Francis Bellamy joined Tampa Electric late in life, hired in 1925 as the director of advertising. Born in 1855, he had been a Baptist minister, a writer and an advertising executive in New York City. Bellamy composed the pledge in 1892 in celebration of the United States of America and the 400th anniversary of the discovery of the New World by Christopher Columbus.
Bellamy had intended to retire when he moved to Tampa from New York in 1923. But with the kind of restlessness that characterized his career-hopping life, he returned to work to dedicate his final years to two companies that would later be part of TECO Energy: Tampa Electric and Tampa Gas, forerunner of Peoples Gas. Bellamy died Aug. 28, 1931, shortly after joining Tampa Gas.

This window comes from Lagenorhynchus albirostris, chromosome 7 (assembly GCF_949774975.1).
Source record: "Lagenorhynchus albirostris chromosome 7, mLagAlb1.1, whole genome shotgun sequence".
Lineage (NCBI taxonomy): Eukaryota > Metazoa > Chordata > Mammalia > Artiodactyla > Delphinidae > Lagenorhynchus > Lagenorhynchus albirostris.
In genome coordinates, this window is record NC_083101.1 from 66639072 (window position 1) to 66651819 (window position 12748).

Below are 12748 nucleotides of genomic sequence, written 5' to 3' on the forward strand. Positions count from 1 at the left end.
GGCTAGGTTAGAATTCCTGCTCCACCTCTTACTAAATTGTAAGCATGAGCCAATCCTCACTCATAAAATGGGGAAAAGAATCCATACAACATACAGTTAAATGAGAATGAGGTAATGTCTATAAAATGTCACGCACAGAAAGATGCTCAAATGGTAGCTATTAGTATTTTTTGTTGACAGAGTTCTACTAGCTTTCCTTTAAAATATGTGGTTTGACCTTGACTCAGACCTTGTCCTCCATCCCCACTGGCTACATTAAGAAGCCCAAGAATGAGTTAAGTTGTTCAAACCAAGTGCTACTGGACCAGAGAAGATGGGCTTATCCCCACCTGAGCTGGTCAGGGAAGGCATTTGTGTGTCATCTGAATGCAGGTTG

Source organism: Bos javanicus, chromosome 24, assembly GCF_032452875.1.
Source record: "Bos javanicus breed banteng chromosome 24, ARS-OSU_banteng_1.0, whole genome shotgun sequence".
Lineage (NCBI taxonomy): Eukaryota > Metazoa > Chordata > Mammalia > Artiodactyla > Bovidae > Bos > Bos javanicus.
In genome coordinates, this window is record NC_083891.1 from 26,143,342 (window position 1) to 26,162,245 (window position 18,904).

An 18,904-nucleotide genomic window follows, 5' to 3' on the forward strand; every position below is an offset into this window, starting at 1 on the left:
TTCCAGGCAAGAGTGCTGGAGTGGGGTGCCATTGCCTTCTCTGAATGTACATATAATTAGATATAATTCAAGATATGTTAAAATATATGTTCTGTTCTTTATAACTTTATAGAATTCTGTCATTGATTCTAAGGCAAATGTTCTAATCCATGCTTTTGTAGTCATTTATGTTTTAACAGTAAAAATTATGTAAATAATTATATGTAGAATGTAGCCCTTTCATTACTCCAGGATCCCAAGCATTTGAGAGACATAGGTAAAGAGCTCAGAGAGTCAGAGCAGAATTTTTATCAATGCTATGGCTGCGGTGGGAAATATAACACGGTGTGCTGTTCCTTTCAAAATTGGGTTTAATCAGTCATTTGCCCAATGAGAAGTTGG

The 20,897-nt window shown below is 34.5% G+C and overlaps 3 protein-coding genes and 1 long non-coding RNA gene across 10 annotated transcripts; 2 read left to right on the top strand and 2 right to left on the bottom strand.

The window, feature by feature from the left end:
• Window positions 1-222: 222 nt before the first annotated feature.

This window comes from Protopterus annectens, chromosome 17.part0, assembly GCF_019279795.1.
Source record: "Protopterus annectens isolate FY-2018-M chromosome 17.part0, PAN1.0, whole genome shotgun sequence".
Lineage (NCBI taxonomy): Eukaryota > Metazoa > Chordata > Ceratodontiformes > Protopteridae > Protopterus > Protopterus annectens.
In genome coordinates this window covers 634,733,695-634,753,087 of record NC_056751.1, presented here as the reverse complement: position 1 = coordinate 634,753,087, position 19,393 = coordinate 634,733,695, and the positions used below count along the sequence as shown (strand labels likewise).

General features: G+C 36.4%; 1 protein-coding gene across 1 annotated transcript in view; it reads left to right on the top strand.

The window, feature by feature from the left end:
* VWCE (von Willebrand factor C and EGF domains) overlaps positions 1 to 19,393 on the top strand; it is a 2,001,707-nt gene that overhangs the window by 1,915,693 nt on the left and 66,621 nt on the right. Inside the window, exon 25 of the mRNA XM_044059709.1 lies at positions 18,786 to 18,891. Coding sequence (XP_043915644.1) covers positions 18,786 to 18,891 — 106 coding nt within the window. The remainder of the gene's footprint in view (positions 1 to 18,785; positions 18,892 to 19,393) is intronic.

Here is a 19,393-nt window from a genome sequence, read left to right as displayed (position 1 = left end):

In writing the Pledge of Allegiance, Bellamy focused on respect for the U.S. Constitution, liberty and the rule of law. In doing so, he crafted an indelible oath for generations of Americans. Among them were the 5,000 people who recited the Pledge of Allegiance together at the one-year-old MacDill Army Air Field in Tampa on June 16, 1940.
We’re proud to remember the legacy of Bellamy and the importance of the Pledge of Allegiance.